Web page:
The water rippled as the stone borke its glass-like surface. The ripples started out small, and grew larger and larger until finally, they were gone. The water returned to its state of equilibrium, unmoving and cold. I imagined what that icy world would feel like, rushing around my skin. I imagined that vicious, cold water freezing my lungs, my muscles. I imagined myself sinking to the bottom. I imagined that I never came back up.
I shook my head violently. Dark thoughts seemed to invade my head at every opportunity, and it was slightly unnerving. The sound of gently rolling waves met my ears, a sound that seemed to be a lullaby to me. Heat seemed to wrap around me. I swore I could feel each individual ray of sunshine pressing on my body. The almost tangible smell of salt tingled in my nose. While it wasn’t silent–the waves saw to that–the extreme lack of noise was disturbing, eerie.
I turned around and I was no longer on a beach, but standing on the edge of a gray outcropping, looking down. The sea was beating on the rock, slapping and crashing. Sea foam and a cold, bitter wind hit me, chilling me to the bone, but strangely, it wasn’t unpleasant. t he sky was dark, daunting without the glimmer of distant stars and the luminescent moon. There was no ebb and flow of waves. No howling of the wind, or the gentle rustling of disturbed leaves. It was as if someone had taken the sound from the world and had put it in a box for safekeeping.
And then, as if the thought itself had hit me on the head, I knew exactly where I was. I was in the fabled dream realms.
A small thrill of fear ran through me like a flame. I had only thought them to be legend, something to scare children into doing everything they were told. But, now, my thoughts were proved wrong and I was afraid. I was suddenly cold, the fear seizing me with its strong, twisted fingers. It was almost impossible to get out of the dream realms, and now I was stuck with no idea how to pull myself out of this problem.
A dark, dense forest lined the world behind me, a barrier hiding something the world didn’t want me to see. I turned from that forest to stare down at the water below me. When I turned back to that dark, natural fortress, he stood there, and fear coursed through me. He looked at me, as if he had never seen me before. Lucius took a step towards me, but there was no crunch of the rocks beneath his feet. He came ever closer, silent and fluid. He stopped just in front of me and slowly started to raise his hand. Panic constricted my chest and I almost stepped back. I didn’t want to feel his touch, that warm thrill that ran through my body. I didn’t want him to touch me.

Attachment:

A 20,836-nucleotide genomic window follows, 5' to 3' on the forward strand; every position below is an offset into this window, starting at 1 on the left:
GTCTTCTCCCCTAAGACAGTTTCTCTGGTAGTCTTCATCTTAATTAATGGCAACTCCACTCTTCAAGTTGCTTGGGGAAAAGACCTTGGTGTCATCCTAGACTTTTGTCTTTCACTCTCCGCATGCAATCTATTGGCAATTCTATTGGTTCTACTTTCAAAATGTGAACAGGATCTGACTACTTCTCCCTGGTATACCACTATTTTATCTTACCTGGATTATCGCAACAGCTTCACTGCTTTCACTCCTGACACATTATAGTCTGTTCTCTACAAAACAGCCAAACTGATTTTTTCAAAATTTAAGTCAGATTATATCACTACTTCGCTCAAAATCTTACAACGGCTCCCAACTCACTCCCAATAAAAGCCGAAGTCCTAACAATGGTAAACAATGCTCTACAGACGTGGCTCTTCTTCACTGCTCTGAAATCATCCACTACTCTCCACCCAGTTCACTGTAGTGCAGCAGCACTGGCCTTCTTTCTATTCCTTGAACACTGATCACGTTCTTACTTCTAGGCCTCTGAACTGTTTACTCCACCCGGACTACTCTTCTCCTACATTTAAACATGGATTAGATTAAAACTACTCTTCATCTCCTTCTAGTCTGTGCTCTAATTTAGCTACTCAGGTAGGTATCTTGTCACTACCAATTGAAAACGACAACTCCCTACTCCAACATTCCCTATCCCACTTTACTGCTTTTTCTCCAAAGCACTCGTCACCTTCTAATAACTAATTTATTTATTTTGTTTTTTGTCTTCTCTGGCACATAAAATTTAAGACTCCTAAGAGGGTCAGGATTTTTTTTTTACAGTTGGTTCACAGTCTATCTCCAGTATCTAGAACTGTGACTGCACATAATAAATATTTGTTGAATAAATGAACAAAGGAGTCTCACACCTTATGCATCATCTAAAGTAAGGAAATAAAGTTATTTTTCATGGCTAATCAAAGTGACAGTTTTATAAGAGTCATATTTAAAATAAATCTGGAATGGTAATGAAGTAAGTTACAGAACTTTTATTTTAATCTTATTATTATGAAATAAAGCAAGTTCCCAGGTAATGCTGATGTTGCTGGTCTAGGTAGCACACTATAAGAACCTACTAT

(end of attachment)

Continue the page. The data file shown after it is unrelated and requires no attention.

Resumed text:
His fingers were nearly brushing my cheek. This time I did step back. I stepped back, falling over the edge, seeing Lucius’ figure grow smaller until he launched himself after me. He reached for me just as I hit the ground. But it didn’t hurt. As my back touched the rough beach, rocks digging into my skin mercilessly, the sound rushed back to the world, deafening. I could hear the hiss of the sea, the whisper of the wind disrupting the trees, Lucius’ pants for air. Rocks shifted under me, almost echoing because my ears were so unused to sound.
Lucius’ honey gold eyes met mine, and I was almost entranced by the sunflower pattern of his iris. No, I told myself. You don’t love him anymore. I stood up and started walking. “Haven!” I ignored Lucius and kept walking. He grabbed my arm and turned me around so I had no choice but to face him. I glared up at him, up at his beautiful, defined face, and glanced at the ring of black metal that pierced the left corner of his lower lip glint in the dull sunlight.
“Why are you here?” I asked him coldly. I shrugged off his hand and he just looked at me for a moment, either at a loss for words of holding back words that wouldn’t be prudent to say to me. I was betting on the latter.
“I have been here for a few weeks, caught between the dream realms and the normal realm. I was trying to bring someone here to help me,” Lucius said, staring out over the sea that was in a violent turmoil.
Fury built in my stomach. We were inside Lucius’ nightmare. There was no other explanation for it. The dream realm called on your fears, from which it gained power, slowly becoming something you could no longer overpower. “You brought me here?” I asked heatedly, ready to attack him when he confessed. But that opportunity did not come.
Lucius shook his head and I deflated slightly; I may have been disappointed. “I would never bring you here.” The meaning of those words were not lost on me and I decided to ignore them, although they made my chest ache at memories long past. “I was trying to bring Gerard here, but I wasn’t successful.”
I turned around. “How do we leave?” I questioned, trying not to look at him too closely, lest I give into the memories that were persistently trying to bring themselves to the front of my mind.
Lucius raised his brows. “If I knew how to do that, I wouldn’t be here, would I?” I had nothing to say to that smart retor, so I settled for a cold look. He spoke again. “There is something in this world that is keeping us here,” Lusius explained. “I think if we find it, we can leave.”
I let his words soak in and knew that unless we knew what we were looking for, we were not leaving anytime soon, and I was not took keen on the idea of wandering around aimlessly. The scent of morning dew, clean and pure, flooded my sense and I jerked back, the sensation of my pupils dilating startling me. Lucius was looking at me, his own pupils slightly dilated. My mind was telling me to run, but I knew that Lucius could smell me, and he wasn’t about to hunt me.
There was a high pitched keening noise that raised goose bumps on my arms and the hair on the back of my neck. I turned to find the noise, but all I saw was more beach, more trees. When I pivoted to ask Lucius what is was, he was gone. My heart was thundering, beating a tattoo on my ribs. A cry from overhead startled me, and I stumbled. I threw out my hands to catch myself. A rock sliced my hand jaggedly, making me gasp as rivers of unforgiving pain ran up my arms. I closed my eyes, waiting for that momentary pain that was associated with healing. But it didn’t happen. Confused and hurt, I slowly started to walk toward the forest.